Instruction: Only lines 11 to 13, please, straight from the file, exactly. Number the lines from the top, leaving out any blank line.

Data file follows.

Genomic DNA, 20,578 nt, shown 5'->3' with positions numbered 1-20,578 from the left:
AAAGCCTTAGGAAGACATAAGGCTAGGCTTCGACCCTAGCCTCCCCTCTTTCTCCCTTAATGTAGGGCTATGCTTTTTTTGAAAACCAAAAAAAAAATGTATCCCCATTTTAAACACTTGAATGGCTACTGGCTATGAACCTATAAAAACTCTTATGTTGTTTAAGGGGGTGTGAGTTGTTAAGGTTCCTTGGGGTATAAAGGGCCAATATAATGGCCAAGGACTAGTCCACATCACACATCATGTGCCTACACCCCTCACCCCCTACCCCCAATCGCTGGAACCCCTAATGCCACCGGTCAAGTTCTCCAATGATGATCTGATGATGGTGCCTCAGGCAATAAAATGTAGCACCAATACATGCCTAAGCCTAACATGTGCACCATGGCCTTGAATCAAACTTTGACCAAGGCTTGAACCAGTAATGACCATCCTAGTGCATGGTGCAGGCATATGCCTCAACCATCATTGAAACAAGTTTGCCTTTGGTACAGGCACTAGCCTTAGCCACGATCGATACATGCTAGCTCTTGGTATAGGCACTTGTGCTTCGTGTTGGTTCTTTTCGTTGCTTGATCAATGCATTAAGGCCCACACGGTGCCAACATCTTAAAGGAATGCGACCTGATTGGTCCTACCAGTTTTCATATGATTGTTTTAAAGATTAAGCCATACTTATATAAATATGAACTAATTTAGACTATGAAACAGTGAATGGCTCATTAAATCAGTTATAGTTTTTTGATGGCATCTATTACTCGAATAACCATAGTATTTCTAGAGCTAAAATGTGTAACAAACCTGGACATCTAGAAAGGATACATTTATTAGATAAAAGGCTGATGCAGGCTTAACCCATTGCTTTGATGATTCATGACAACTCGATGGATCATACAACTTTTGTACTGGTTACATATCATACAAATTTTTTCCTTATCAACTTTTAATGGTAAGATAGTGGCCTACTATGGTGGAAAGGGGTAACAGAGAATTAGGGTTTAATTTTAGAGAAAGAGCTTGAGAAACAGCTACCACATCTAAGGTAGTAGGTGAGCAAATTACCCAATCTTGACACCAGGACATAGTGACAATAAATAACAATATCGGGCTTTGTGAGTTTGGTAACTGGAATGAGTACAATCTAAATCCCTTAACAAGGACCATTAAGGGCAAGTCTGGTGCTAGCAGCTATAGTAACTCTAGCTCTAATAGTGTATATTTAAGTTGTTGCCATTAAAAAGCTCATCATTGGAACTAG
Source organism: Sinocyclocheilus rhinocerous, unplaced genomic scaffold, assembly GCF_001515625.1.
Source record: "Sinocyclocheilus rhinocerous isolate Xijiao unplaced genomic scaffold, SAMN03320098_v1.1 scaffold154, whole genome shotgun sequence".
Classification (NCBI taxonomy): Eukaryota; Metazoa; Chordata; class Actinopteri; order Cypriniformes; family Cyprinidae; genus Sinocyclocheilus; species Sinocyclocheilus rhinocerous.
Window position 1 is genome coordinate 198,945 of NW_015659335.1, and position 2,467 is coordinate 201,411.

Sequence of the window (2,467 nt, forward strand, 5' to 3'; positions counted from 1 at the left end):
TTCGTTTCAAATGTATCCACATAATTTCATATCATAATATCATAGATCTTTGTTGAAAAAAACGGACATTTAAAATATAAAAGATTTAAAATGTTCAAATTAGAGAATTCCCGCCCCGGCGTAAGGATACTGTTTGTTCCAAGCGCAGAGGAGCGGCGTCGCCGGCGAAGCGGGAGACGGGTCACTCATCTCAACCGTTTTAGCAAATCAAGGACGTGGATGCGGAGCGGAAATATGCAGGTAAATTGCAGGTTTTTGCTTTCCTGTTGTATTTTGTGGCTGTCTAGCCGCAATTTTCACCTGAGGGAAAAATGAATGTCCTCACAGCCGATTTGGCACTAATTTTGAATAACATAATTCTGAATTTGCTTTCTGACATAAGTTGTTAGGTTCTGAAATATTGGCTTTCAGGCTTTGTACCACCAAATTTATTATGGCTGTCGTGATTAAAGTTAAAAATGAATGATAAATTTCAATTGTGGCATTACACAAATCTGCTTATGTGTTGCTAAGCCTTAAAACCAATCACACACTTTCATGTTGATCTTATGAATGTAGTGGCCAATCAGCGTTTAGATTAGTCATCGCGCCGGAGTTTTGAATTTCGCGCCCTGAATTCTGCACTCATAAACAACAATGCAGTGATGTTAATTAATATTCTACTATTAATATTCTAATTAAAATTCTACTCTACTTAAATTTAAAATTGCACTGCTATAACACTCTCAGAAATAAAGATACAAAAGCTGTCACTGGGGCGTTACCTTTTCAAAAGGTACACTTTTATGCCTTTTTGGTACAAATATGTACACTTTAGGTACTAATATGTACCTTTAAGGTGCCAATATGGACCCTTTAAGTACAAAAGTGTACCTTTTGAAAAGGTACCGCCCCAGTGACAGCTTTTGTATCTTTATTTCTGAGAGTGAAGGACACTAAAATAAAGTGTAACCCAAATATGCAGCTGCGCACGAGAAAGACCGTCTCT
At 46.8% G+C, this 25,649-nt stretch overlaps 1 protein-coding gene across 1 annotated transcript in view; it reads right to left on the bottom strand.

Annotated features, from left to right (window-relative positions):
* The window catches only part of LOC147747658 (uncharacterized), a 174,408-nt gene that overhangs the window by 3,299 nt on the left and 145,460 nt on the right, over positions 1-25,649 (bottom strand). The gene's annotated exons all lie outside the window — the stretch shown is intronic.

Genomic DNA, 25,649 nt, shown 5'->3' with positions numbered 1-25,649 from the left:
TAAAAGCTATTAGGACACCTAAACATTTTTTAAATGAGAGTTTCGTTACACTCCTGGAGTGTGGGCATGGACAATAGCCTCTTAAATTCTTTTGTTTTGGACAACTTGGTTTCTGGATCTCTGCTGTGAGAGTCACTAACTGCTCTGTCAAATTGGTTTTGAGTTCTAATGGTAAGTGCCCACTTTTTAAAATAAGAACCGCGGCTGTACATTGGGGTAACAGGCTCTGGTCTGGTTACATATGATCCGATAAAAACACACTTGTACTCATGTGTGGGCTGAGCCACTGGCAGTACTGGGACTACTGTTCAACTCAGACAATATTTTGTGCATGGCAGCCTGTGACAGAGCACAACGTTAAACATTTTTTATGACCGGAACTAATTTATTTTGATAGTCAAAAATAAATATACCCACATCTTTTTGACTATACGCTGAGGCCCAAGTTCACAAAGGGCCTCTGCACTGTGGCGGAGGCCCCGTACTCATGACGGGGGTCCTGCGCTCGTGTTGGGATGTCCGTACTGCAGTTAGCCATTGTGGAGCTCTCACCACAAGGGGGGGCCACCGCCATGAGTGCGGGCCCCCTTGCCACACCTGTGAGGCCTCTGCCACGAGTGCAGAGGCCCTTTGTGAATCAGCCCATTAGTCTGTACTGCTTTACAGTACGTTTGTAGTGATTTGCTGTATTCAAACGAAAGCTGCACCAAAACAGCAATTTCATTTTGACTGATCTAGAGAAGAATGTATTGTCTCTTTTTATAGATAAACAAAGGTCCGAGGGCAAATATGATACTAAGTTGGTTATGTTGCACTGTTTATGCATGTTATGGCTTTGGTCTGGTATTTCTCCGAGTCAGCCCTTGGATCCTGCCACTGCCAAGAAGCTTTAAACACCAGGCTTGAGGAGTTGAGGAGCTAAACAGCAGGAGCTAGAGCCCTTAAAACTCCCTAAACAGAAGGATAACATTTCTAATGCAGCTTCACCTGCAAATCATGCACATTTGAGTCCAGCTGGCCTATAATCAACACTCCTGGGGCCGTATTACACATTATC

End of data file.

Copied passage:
* The window catches only part of LOC147747658 (uncharacterized), a 174,408-nt gene that overhangs the window by 3,299 nt on the left and 145,460 nt on the right, over positions 1-25,649 (bottom strand). The gene's annotated exons all lie outside the window — the stretch shown is intronic.

Genomic DNA, 25,649 nt, shown 5'->3' with positions numbered 1-25,649 from the left:
TAAAAGCTATTAGGACACCTAAACATTTTTTAAATGAGAGTTTCGTTACACTCCTGGAGTGTGGGCATGGACAATAGCCTCTTAAATTCTTTTGTTTTGGACAACTTGGTTTCTGGATCTCTGCTGTGAGAGTCACTAACTGCTCTGTCAAATTGGTTTTGAGTTCTAATGGTAAGTGCCCACTTTTTAAAATAAGAACCGCGGCTGTACATTGGGGTAACAGGCTCTGGTCTGGTTACATATGATCCGATAAAAACACACTTGTACTCATGTGTGGGCTGAGCCACTGGCAGTACTGGGACTACTGTTCAACTCAGACAATATTTTGTGCATGGCAGCCTGTGACAGAGCACAACGTTAAACATTTTTTATGACCGGAACTAATTTATTTTGATAGTCAAAAATAAATATACCCACATCTTTTTGACTATACGCTGAGGCCCAAGTTCACAAAGGGCCTCTGCACTGTGGCGGAGGCCCCGTACTCATGACGGGGGTCCTGCGCTCGTGTTGGGATGTCCGTACTGCAGTTAGCCATTGTGGAGCTCTCACCACAAGGGGGGGCCACCGCCATGAGTGCGGGCCCCCTTGCCACACCTGTGAGGCCTCTGCCACGAGTGCAGAGGCCCTTTGTGAATCAGCCCATTAGTCTGTACTGCTTTACAGTACGTTTGTAGTGATTTGCTGTATTCAAACGAAAGCTGCACCAAAACAGCAATTTCATTTTGACTGATCTAGAGAAGAATGTATTGTCTCTTTTTATAGATAAACAAAGGTCCGAGGGCAAATATGATACTAAGTTGGTTATGTTGCACTGTTTATGCATGTTATGGCTTTGGTCTGGTATTTCTCCGAGTCAGCCCTTGGATCCTGCCACTGCCAAGAAGCTTTAAACACCAGGCTTGAGGAGTTGAGGAGCTAAACAGCAGGAGCTAGAGCCCTTAAAACTCCCTAAACAGAAGGATAACATTTCTAATGCAGCTTCACCTGCAAATCATGCACATTTGAGTCCAGCTGGCCTATAATCAACACTCCTGGGGCCGTATTACACATTATC